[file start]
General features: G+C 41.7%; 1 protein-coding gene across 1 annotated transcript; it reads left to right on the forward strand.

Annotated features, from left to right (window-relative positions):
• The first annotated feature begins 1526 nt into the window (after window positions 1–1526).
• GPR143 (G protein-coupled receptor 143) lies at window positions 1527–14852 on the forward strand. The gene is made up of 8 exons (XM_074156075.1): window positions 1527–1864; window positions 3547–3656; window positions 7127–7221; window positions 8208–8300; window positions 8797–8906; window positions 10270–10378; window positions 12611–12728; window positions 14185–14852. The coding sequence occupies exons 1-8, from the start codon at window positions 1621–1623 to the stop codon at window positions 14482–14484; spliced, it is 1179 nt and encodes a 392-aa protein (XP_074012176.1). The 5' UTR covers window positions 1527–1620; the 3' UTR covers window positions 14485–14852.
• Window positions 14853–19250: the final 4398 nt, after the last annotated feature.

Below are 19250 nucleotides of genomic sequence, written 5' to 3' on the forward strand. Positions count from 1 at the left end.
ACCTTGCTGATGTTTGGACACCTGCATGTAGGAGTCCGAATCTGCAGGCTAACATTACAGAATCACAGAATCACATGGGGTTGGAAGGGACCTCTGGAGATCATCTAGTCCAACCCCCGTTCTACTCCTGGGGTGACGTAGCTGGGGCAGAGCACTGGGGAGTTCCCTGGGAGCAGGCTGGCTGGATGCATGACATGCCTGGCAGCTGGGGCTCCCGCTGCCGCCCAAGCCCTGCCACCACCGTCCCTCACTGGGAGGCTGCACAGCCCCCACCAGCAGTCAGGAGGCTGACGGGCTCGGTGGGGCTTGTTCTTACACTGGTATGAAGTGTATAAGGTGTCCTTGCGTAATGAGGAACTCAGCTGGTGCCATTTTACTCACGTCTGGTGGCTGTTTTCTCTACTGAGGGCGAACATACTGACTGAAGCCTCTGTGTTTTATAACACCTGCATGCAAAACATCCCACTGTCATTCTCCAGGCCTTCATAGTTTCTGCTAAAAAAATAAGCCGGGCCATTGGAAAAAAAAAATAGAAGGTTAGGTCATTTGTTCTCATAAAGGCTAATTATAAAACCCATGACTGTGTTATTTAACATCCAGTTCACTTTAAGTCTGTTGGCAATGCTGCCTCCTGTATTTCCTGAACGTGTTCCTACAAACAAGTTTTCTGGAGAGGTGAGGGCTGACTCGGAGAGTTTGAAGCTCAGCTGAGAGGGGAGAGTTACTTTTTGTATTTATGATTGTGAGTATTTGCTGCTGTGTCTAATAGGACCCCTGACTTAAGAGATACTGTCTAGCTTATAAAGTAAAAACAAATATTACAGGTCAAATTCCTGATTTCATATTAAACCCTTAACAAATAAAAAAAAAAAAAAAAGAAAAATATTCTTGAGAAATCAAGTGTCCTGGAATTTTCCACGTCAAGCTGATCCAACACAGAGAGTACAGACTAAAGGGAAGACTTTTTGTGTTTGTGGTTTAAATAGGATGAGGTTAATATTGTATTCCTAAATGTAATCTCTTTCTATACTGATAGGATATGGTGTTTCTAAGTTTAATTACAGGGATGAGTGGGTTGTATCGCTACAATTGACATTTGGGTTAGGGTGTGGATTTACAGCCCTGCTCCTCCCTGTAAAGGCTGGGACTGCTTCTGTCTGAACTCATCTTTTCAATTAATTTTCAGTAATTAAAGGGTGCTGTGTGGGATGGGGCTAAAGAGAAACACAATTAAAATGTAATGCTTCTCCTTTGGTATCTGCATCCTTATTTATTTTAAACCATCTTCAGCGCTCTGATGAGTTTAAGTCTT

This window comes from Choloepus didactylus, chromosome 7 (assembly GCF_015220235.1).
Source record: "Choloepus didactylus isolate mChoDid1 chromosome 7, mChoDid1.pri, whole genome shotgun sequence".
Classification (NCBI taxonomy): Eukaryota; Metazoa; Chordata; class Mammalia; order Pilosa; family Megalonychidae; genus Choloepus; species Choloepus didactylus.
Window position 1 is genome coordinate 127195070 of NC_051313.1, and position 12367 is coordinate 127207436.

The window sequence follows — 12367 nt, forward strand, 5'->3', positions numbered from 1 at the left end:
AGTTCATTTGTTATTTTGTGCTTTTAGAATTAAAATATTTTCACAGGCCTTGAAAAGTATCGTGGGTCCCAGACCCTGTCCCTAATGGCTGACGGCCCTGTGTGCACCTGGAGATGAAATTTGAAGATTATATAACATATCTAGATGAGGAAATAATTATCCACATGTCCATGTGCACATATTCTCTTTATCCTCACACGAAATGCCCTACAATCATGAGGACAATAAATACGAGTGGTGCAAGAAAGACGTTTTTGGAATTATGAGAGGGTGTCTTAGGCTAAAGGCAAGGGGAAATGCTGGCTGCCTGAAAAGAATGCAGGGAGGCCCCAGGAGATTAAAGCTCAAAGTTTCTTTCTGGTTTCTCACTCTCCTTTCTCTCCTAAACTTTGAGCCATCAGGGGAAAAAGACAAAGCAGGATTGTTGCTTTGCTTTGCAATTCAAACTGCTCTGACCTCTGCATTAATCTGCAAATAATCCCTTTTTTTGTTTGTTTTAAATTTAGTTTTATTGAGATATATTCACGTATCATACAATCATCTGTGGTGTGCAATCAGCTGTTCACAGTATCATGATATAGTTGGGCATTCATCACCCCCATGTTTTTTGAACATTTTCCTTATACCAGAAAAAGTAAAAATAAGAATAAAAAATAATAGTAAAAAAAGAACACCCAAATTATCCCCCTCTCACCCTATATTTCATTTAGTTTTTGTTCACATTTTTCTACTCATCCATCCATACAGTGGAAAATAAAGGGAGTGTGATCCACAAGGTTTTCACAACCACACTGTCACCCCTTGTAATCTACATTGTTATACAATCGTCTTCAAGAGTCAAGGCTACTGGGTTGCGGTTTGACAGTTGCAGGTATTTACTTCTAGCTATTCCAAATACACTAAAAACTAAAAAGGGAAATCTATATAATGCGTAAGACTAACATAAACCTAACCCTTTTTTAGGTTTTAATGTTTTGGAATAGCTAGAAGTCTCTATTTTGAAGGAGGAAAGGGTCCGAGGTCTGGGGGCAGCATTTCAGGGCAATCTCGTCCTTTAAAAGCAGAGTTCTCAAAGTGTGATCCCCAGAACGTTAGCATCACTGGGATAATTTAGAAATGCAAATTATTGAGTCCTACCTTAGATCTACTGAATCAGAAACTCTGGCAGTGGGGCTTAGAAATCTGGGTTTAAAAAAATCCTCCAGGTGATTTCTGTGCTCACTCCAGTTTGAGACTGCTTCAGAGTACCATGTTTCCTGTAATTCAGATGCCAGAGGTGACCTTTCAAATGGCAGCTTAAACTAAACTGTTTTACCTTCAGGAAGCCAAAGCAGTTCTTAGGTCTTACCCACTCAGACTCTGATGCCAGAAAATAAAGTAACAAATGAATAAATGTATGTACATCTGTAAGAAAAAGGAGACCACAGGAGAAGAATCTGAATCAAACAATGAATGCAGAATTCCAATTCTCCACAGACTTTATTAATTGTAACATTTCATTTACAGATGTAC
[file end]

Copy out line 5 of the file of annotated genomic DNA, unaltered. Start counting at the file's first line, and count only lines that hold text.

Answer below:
• Window positions 14853–19250: the final 4398 nt, after the last annotated feature.